This month twenty Tibetan Buddhist nuns are making history as they take their fourth and final round of examinations for the Geshema degree. Those who pass will receive their degrees in December 2016 from His Holiness the Dalai Lama at a special ceremony in India.
The Geshe degree (Geshema for women) is equivalent to a Doctorate in Buddhist Philosophy and is the highest level of training in the Gelugpa school of Tibetan Buddhism.
A Geshema candidate on day 1 of the Geshema examinations being held this year at Geden Choeling Nunnery in Dharamsala, India. Photo courtesy of Venerable Delek Yangdron.
Once only open to men, the opportunity to get the Geshe degree was opened to women in 2012. The Geshema examinations represent a huge milestone for Tibetan Buddhist nuns and this batch of 20 nuns will be the first Tibetan women with this highest degree in the history of Tibet.
This year’s Geshema examinations are being held at Geden Choeling Nunnery in Dharamsala, India from May 1 to 12th 2016. Continue reading →
Some of our most popular items in the Tibetan Nuns Project online store are our malas or Buddhist prayer beads. The Tibetan Buddhist nuns at Dolma Ling Nunnery and Institute near Dharamsala, India make our long malas and bless both the long and wrist malas.
A selection of the Tibetan malas made and blessed by Buddhist nuns and available through our online store.
Mala is a Sanskrit word meaning “garland”; in Tibetan, a mala is called threngwa. Malas are used to keep track while one recites, chants, or mentally repeats a mantra or the name or names of a deity. Malas are similar to other forms of prayer beads used in various world religions and they are sometimes called the Buddhist rosary. They are employed to focus one’s awareness and concentration during spiritual practice.
Mantras are spiritual syllables or prayers and are usually repeated many times. In Tibetan Buddhism, one mala constitutes 100 recitations of a mantra. There are 8 additional recitations done to ensure proper concentration. One holds the mala with the left hand and begins to recite from the guru bead, clockwise around the mala.
In Tibetan Buddhism, people traditionally use malas with 108 counting beads and a formal, special, three-holed, finishing bead called a “guru” bead or “Buddha” bead. Often the 108-bead malas have additional marker beads that may or may not be counted and that divide the mala into quadrants, constituting a sum of 108 counting beads. Continue reading →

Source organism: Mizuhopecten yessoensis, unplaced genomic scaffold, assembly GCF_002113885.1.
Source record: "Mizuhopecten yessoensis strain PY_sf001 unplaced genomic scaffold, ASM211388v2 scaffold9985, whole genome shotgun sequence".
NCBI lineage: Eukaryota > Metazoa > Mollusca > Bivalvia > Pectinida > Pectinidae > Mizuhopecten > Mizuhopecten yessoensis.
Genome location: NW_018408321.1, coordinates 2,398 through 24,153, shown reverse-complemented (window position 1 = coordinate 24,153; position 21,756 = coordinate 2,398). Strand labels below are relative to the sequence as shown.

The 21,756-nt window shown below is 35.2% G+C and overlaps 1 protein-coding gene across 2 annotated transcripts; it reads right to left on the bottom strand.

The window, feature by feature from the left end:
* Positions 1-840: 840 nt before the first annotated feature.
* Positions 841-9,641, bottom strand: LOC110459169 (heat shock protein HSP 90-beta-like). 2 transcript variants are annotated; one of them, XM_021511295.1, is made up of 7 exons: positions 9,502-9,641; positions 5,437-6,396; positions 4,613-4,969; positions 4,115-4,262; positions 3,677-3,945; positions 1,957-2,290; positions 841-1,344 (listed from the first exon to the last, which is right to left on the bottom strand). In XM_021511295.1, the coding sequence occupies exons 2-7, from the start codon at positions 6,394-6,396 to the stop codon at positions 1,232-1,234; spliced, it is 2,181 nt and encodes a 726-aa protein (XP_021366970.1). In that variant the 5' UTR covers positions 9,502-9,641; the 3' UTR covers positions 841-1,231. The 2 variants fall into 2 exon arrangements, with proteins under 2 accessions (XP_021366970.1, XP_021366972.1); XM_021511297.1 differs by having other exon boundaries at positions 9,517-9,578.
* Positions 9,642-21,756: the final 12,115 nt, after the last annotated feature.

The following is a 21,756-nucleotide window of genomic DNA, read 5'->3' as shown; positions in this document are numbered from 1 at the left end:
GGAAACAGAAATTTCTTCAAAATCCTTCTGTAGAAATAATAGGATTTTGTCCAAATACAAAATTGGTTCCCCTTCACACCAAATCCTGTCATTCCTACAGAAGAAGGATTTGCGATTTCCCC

At the end of October 2013, thanks to the generous support of Tibetan Nuns Project donors and to the hard work of the nuns themselves, the construction, furnishing and landscaping of 8 permanent retreat huts at Dolma Ling Nunnery and Institute near Dharamsala, India was completed.
Retreats are a core part of Buddhist practice and these huts will allow the nuns to develop their own insight and knowledge in complete privacy. This is the first time that retreat facilities have been available at Dolma Ling Nunnery, home to over 230 nuns.
The nuns plant bamboo near the retreat huts.
Each hut consists of a simple room with a bathroom and kitchen area. They are each furnished with a bed, a storage cupboard, a table, a prostration board, provisions for the small kitchen area and supplies for the small bathroom. One solar panel per hut provides light, power and warm water so that the huts are sustainable and ecologically sound. Continue reading →
“You’ve all been engaged in debate based on Dharmakirti’s ‘Commentary on Epistemology’ (Pramanavarttika), What did you learn from each other?”
His Holiness the Dalai Lama speaking encouragingly to nuns from several nunneries who had taken part in the just concluded annual winter debate session during their meeting at the Main Tibetan Temple in Dharamsala, India on November 3, 2013. (Photo by Tenzin Choejor/OHHDL)
He said that there are reports that at one time in Tibet there was a tradition of nuns studying the classic Buddhist texts, which eventually lapsed. This has changed. He cited nuns from Kopan in Nepal last year defying the Tibetan joke about nuns being proud of having memorized the Samantabhadra prayer when they memorized not only Chandrakirti’s ‘Supplement to (Nagarjuna’s) Treatise on the Middle Way’ (Madhyamakavatara) and Maitreya’s ‘Ornament for Clear Realization’ (Abhisamayalankara), but also Haribadra’s commentary ‘Clear Meaning’ (Sputartha), which His Holiness admitted was even more than he had done. Continue reading →
On October 31, 2013 nine nuns from 7 different nunneries formally completed one and a half month’s of nursing training at the Tibetan Delek Hospital in Dharamsala, India and were honoured at a special closing ceremony at the hospital.
The participants with health secretary Sonam Choephel Shosur and Mr Dawa Phunkyi, member of parliament and chief administrator of Tibetan Delek Hospital.
The training was organised by the hospital as part of its programme to improve public health. The nine nuns taking part in the training came from Dolma Ling, Gaden Choeling, Jamyang Choeling and four other nunneries.
The chief guest at the closing ceremony was Health Secretary Sonam Choephel Shosur. Speaking at the event, Mr Shosur said that this training was an innovative way of empowering Tibetan women, in line with the 14th Kashag’s three principles of unity, innovation and self-reliance. Continue reading →